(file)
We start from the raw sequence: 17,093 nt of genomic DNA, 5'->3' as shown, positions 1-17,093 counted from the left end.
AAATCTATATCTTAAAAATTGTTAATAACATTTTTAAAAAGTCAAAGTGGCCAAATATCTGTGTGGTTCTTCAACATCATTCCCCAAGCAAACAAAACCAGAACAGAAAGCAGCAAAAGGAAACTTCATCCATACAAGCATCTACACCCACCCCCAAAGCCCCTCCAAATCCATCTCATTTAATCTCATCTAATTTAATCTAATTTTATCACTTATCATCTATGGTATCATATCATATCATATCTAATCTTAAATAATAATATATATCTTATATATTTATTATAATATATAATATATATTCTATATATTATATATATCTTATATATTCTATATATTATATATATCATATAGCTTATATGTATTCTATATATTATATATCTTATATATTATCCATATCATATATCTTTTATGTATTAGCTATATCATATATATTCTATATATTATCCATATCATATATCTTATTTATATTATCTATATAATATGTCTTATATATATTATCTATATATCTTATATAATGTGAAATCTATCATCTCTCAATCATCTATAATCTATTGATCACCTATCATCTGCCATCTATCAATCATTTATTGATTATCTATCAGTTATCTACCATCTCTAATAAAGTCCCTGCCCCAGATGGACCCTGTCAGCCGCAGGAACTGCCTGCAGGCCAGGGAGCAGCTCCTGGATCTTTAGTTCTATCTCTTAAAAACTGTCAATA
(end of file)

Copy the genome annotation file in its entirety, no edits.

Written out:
We start from the raw sequence: 17,093 nt of genomic DNA, 5'->3' as shown, positions 1-17,093 counted from the left end.
AAATCTATATCTTAAAAATTGTTAATAACATTTTTAAAAAGTCAAAGTGGCCAAATATCTGTGTGGTTCTTCAACATCATTCCCCAAGCAAACAAAACCAGAACAGAAAGCAGCAAAAGGAAACTTCATCCATACAAGCATCTACACCCACCCCCAAAGCCCCTCCAAATCCATCTCATTTAATCTCATCTAATTTAATCTAATTTTATCACTTATCATCTATGGTATCATATCATATCATATCTAATCTTAAATAATAATATATATCTTATATATTTATTATAATATATAATATATATTCTATATATTATATATATCTTATATATTCTATATATTATATATATCATATAGCTTATATGTATTCTATATATTATATATCTTATATATTATCCATATCATATATCTTTTATGTATTAGCTATATCATATATATTCTATATATTATCCATATCATATATCTTATTTATATTATCTATATAATATGTCTTATATATATTATCTATATATCTTATATAATGTGAAATCTATCATCTCTCAATCATCTATAATCTATTGATCACCTATCATCTGCCATCTATCAATCATTTATTGATTATCTATCAGTTATCTACCATCTCTAATAAAGTCCCTGCCCCAGATGGACCCTGTCAGCCGCAGGAACTGCCTGCAGGCCAGGGAGCAGCTCCTGGATCTTTAGTTCTATCTCTTAAAAACTGTCAATA